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Camp visiting weekend brings business to NorthwoodsSubmitted: 07/11/2014
Story By Lauren Stephenson

Camp visiting weekend brings business to Northwoods
NORTHWOODS - You may notice more people on the roads, lakes, at restaurants, and in stores the next few weekends. Many overnight camps in the Northwoods host a visiting weekend for their campers' families, and that means big money for local businesses.

"We're talking thousands of parents invading Minocqua, and Rhinelander and Eagle River throughout the weekend," said Camp Kawaga Director Matt Abrams.

There are more than 20 overnight camps in Vilas and Oneida Counties, and at least half host a visiting weekend. That's when parents come up to visit their kids spending the summer at an overnight camp. Though they visit camp, parents and campers spend a lot of time in the community.

"Really, most of the time they're out," added Abrams. "They're going to dinner. They're going go-carting."

"Camp weekend really is a special weekend. We can count on the store being packed to the walls with people. And they're a very good crowd," said Michael Johnson, manager of Dan's Minocqua Fudge.

The store has been welcoming campers and their families for 47 years.

"Every year we have people that stop in here at the store and will tell us a nice story of how they came here when they were a camp kid or when they came here with their grandparents and now they're bringing their grandchildren here," Johnson added.

Like Dan's Minocqua Fudge, The White Stag Inn in Sugar Camp also sees a larger crowd on visiting weekend. The owners say they'll serve more than 500 people in just a five hour period. It's a popular restaurant among visiting families and camp alumni.

"We are seeing multi-generations. So my brothers and I are now the third generation here at the White Stag and we're seeing the third and fourth generation of campers. So it's really kind of a unique experience to have grown up not only with the parents, but now having their kids and grandkids here," said White Stag Inn co-owner Anissa Widule.

Restaurants and shops aren't the only businesses that get a boost from visiting weekend.

"These parents are booking the hotels a year ahead because they know they're coming the next year so this is a consistent boon for the Minocqua area," Abrams said.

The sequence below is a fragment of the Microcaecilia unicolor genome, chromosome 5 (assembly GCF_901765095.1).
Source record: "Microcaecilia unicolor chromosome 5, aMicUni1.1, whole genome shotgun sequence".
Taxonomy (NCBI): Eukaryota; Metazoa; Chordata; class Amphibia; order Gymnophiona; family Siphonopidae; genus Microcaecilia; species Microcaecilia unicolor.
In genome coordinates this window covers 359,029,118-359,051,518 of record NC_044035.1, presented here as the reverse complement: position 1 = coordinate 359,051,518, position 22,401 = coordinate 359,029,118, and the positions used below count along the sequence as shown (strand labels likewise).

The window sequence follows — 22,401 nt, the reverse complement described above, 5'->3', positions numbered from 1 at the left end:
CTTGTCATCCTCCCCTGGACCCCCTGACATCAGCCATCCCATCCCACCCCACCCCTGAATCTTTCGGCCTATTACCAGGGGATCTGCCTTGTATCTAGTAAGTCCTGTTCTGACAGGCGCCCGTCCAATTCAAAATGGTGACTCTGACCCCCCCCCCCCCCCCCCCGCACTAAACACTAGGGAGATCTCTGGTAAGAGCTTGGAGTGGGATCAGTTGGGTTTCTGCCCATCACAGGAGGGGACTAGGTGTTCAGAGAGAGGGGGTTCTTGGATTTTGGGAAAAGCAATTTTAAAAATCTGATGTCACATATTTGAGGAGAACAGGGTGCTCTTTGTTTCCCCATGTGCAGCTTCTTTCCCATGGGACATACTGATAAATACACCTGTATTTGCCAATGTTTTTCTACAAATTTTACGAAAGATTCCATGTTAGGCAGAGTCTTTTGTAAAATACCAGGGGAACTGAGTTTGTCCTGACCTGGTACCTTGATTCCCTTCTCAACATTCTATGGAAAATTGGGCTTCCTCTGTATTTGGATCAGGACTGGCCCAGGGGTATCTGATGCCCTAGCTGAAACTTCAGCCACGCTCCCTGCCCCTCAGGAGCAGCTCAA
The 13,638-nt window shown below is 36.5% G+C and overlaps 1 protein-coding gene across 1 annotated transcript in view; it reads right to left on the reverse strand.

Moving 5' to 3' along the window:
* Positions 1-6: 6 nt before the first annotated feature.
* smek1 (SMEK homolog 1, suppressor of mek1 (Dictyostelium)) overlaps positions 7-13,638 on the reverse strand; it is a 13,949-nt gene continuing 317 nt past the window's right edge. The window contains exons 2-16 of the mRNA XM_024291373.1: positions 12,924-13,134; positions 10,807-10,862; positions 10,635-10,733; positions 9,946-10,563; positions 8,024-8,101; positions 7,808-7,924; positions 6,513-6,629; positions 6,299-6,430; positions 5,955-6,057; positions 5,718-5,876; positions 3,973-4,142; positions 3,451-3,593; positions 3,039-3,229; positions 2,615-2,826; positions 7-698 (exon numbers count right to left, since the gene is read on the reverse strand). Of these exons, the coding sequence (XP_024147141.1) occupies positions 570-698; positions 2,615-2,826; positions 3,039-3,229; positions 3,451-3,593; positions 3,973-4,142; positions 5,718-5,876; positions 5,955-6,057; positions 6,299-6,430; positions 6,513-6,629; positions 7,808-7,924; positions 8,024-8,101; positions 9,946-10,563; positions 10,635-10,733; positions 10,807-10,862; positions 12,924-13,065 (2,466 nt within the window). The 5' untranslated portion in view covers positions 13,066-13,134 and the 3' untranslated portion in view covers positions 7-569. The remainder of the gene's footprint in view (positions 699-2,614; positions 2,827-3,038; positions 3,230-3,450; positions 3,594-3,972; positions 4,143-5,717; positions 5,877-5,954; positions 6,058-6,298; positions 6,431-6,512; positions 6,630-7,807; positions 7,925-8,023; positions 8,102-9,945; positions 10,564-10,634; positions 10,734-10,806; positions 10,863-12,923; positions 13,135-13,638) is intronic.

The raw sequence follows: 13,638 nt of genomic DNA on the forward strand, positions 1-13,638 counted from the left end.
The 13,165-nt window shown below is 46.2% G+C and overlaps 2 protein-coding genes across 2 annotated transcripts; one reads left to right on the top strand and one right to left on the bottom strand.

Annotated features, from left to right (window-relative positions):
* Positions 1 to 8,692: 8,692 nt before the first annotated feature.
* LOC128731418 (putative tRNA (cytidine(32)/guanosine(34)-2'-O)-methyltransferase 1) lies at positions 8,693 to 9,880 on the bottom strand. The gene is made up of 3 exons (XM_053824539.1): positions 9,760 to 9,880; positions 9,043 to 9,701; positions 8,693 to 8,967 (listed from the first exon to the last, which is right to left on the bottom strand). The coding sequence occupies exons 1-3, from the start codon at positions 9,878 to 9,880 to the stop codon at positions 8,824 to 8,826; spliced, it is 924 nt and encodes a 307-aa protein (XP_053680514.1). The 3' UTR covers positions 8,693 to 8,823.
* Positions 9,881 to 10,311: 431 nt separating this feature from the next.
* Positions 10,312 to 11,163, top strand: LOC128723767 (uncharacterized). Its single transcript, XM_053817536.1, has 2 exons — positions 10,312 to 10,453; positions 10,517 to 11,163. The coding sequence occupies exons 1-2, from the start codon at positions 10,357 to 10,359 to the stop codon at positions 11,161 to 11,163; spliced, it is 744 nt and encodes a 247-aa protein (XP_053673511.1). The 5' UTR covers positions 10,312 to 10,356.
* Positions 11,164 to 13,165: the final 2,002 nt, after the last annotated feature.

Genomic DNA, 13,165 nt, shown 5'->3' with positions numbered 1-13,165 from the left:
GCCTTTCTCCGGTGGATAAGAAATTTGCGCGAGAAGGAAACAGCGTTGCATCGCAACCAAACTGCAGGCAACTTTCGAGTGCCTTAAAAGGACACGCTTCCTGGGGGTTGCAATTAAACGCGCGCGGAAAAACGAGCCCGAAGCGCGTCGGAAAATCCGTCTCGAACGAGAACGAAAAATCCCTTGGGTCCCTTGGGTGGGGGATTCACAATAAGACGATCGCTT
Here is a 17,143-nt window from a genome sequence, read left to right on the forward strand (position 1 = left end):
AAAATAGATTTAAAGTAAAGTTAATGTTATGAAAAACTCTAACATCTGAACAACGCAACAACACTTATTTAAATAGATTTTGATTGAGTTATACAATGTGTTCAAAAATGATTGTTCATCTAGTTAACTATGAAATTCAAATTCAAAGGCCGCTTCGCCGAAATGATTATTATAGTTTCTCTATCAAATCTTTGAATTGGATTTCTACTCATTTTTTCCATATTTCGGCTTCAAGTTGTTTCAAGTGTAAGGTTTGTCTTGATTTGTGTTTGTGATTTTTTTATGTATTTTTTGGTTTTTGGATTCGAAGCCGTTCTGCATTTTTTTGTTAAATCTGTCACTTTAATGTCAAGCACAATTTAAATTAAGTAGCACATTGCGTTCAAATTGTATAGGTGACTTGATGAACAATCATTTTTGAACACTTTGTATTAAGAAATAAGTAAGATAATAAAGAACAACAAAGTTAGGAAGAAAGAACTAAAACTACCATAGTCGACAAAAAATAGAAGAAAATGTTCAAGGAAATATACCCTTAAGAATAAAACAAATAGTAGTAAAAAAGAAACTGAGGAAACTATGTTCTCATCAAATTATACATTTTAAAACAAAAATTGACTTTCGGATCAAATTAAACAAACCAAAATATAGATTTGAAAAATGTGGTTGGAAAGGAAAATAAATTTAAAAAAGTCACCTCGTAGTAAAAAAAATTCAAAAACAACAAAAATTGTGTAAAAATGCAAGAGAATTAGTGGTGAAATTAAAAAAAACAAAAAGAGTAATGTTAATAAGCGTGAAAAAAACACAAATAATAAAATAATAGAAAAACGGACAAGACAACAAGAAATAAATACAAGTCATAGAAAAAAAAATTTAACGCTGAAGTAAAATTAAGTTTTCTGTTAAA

But the business boom doesn't necessarily end on Sunday.

"We've had families that have ended up buying second homes up here," Abrams added. "The other thing that a lot of them do is they rent homes."

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 IN OTHER NEWS
What We're Working OnSubmitted: 06/20/2018

- Tonight on Newswatch 12:

We'll tell you the judge's decision in the preliminary hearing for an Eagle River woman charged with locking a nurse practitioner in the Marshfield Clinic office. Her ex-husband is accused of threatening the practitioner with a hatchet and meat tenderizer.

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We'll bring you the details on these stories and more tonight on Newswatch 12 - news from where you live.

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Career coach Angeline von Neupert said "Quick Start" gives students and staff an opportunity to get to know each other.

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Fall classes start in August. If students missed Quick Start day they can schedule a meeting with a Nicolet College advisor.


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Wednesday in an Oneida County courtroom a judge decided there was enough evidence to move forward with the case against 39-year-old Jillian Buza. According to a criminal complaint the Buzas locked the practitioner in the Marshfield Clinic office because she was trying to wean Jillian off opioids.

Police said her ex-husband held a hatchet and meat tenderizer to the nurse practitioner's face.
Minocqua Police Department Sergeant David Geiss testified about what Jillian did in that office, in court Wednesday.  

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MERRILL - As Linda DeBroux walks through Merrill High School, she can see the halls she helped create.

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"When I walk down, I don't just see the painting, I see the student, right there, painting on that wall," she said Wednesday. "I think of all the struggles, the struggle points they had, and parts where they celebrated."

Murals by ten students this week will bring the total to 157 on school walls. Like it does every summer, it will take long days to accomplish the project.

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Right now, Caged Crow Customs turns trucks, cars, trailers and even buses into food trucks with a completely re-vamped new look.

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